A federal council charged with regulating fisheries in the western Pacific Ocean has voted to ban “shark feeding” in federal waters off Hawaii, a move that could disrupt local shark tour operations.
However, any ban would likely be a long way off.
The recommendation created by Thursday’s vote must now be reviewed by two other divisions of the U.S. Department of Commerce, including the National Ocean and Atmospheric Administration, before it is rejected or approved by the department secretary.
That process can take years, said Ed Ebisui, a member of the Western Pacific Regional Fishery Management Council who voted in favor of the measure.
The council’s move comes even though it never studied the shark feeding issue as decided more than a year ago. Ebisui said high costs and conflicts over the design of the proposed analysis prevented the study from being done.
The recommended ban would be nearly identical to a state law put in effect in 2002, Ebisui said.
The state law, which also prohibits businesses from advertising or soliciting the feeding of sharks, was passed in response to community concerns over shark tour operations that put food in the water to bring the sharks into view for their customers.
State waters extend about three miles offshore, and federal waters stretch from three to 200 miles off the coast.
Operators acknowledge they provide the sharks with limited food. But they reject claims by some in the community and the council that their operations attract more sharks to Hawaii’s waters, are hurting sharks or are making the waters more dangerous for surfers, fishermen and other water users.
“No one’s looking at this with an open mind. Everyone’s, you know — people are scared of sharks,” said Jimmy Hall, owner of Hawaii Shark Encounter Tours.
The main species of shark attracted by the tours, Galapagos, are not known to be aggressive, and the goal of the tours is to educate visitors about the misunderstood creature, he said.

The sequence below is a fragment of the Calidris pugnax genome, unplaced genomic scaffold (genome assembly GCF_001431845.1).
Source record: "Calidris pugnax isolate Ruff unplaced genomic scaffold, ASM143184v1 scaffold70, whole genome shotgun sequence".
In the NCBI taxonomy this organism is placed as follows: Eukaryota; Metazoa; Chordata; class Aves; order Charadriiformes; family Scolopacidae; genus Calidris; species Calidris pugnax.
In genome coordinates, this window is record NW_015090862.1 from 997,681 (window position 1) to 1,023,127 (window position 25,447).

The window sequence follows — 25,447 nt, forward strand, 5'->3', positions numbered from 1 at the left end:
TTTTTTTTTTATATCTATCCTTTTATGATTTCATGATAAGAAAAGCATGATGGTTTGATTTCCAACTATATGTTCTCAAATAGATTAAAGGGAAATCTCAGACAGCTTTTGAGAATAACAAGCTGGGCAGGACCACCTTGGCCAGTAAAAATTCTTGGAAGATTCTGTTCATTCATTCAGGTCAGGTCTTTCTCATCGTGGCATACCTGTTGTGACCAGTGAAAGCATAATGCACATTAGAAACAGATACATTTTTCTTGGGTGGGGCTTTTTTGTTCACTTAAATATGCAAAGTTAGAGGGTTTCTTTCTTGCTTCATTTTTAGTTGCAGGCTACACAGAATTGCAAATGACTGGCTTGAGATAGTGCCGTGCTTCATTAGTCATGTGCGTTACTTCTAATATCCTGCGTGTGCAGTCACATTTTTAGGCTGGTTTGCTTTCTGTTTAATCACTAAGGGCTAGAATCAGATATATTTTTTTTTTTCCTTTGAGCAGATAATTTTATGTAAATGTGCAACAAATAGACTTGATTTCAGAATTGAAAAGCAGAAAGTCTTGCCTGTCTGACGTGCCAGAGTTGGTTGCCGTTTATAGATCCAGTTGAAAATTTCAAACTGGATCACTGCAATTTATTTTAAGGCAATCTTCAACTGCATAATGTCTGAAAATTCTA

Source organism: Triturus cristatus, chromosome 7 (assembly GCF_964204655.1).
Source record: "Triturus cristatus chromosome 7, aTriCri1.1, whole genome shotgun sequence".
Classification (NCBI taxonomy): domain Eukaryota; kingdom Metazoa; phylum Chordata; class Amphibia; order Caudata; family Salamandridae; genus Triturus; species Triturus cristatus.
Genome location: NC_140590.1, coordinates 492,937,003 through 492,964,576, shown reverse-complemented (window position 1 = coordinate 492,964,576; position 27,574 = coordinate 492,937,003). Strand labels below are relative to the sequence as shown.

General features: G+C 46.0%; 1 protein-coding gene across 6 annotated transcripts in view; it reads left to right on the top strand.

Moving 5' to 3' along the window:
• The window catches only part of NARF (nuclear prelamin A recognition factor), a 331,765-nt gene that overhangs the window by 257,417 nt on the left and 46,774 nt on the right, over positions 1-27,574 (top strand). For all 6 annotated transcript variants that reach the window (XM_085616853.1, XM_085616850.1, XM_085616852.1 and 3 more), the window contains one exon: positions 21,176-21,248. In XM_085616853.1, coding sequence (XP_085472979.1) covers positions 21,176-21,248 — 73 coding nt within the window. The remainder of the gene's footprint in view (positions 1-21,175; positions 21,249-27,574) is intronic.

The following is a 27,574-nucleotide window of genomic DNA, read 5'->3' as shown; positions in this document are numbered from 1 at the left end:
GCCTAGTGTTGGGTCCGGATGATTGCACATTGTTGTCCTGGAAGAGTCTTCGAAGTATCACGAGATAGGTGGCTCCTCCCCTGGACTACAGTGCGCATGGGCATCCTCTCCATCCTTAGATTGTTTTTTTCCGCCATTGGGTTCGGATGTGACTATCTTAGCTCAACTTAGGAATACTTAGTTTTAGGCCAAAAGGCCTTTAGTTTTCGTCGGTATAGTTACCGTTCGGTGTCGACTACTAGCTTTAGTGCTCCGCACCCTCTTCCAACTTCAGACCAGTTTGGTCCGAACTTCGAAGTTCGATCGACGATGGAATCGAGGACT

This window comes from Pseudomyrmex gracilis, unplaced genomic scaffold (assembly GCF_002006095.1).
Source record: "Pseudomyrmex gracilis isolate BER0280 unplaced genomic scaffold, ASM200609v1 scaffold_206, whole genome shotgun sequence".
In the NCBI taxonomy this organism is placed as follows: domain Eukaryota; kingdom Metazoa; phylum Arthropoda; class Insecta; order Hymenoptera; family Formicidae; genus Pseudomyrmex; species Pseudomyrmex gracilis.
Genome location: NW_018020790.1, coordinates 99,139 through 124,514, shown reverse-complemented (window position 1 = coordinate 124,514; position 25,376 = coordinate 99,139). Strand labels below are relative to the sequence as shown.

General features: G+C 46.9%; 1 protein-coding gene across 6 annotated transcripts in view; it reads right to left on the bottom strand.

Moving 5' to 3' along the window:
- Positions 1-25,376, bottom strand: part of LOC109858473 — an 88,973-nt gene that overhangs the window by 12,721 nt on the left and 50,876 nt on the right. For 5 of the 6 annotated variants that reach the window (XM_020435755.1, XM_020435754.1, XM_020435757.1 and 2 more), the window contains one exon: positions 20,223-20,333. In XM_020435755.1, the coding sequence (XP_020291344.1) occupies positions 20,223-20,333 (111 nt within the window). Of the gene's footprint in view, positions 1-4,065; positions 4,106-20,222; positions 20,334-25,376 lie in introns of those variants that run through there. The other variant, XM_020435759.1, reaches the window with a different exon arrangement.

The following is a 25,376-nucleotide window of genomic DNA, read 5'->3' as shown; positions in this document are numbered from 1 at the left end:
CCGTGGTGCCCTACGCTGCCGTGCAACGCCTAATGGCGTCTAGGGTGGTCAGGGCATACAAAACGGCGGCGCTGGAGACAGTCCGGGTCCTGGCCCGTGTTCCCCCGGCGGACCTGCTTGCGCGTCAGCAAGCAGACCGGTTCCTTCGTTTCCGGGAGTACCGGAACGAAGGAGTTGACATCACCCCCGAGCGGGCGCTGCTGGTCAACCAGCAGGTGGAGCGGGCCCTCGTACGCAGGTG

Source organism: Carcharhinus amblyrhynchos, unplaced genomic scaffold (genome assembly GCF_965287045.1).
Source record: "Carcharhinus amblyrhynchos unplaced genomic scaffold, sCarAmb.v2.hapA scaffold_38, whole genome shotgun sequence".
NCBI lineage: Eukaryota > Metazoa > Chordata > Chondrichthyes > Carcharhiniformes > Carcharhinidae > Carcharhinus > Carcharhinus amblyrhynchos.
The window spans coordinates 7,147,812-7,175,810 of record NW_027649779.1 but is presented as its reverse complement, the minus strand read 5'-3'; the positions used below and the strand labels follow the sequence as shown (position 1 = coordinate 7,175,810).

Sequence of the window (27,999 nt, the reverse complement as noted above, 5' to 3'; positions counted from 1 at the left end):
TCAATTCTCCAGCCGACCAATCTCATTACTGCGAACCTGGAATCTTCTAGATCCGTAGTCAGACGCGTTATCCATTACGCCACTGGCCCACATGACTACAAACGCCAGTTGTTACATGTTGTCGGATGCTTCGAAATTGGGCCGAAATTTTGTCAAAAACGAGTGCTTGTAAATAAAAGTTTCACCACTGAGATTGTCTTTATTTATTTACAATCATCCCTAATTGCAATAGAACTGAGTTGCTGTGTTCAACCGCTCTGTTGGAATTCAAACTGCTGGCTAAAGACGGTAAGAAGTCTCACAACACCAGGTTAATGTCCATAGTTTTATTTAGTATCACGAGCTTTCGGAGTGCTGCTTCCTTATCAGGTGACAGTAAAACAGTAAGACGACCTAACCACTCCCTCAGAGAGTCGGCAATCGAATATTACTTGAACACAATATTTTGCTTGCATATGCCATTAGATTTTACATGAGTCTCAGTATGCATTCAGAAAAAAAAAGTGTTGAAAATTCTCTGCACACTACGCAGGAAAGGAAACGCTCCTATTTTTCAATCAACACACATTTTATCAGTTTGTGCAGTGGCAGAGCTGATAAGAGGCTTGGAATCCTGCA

The tours also only go to one specific spot along the coast, three miles out, long used as a bait-dumping ground by crab fisherman, said Joe Pavsek, owner of North Shore Shark Adventures.
In its latest recommendation, the council advised the department to prohibit “the introduction of, or an attempt to introduce, food or any other substance into the water to attract sharks for any purpose other than to harvest sharks or other marine life.”
Among the five Hawaii members of the 16-member council, one abstained from the vote, two voted for the ban and two voted against it.
Ebisui said the tours have led to an obvious increase in sharks off the North Shore, and fishermen have seen an “explosion” of encounters with sharks, which puts the issue under the jurisdiction of the council.
“The fishermen are fishing. They’re getting fish to bite. The sharks are taking the fish. Sharks are getting hooked. Sharks are getting killed,” he said.
There are also concerns about the affect on the environment and a recent increase in shark sightings in the area, he said.
Shark sightings on the North Shore of Oahu are at a three-year high. But state experts have stressed that it is difficult to zero in on what causes spikes in the sightings.
Ebisui said the ban is not on the shark tours, but on the practice of manipulating the environment.
Both operators, however, say they doubt the council’s authority over their operations.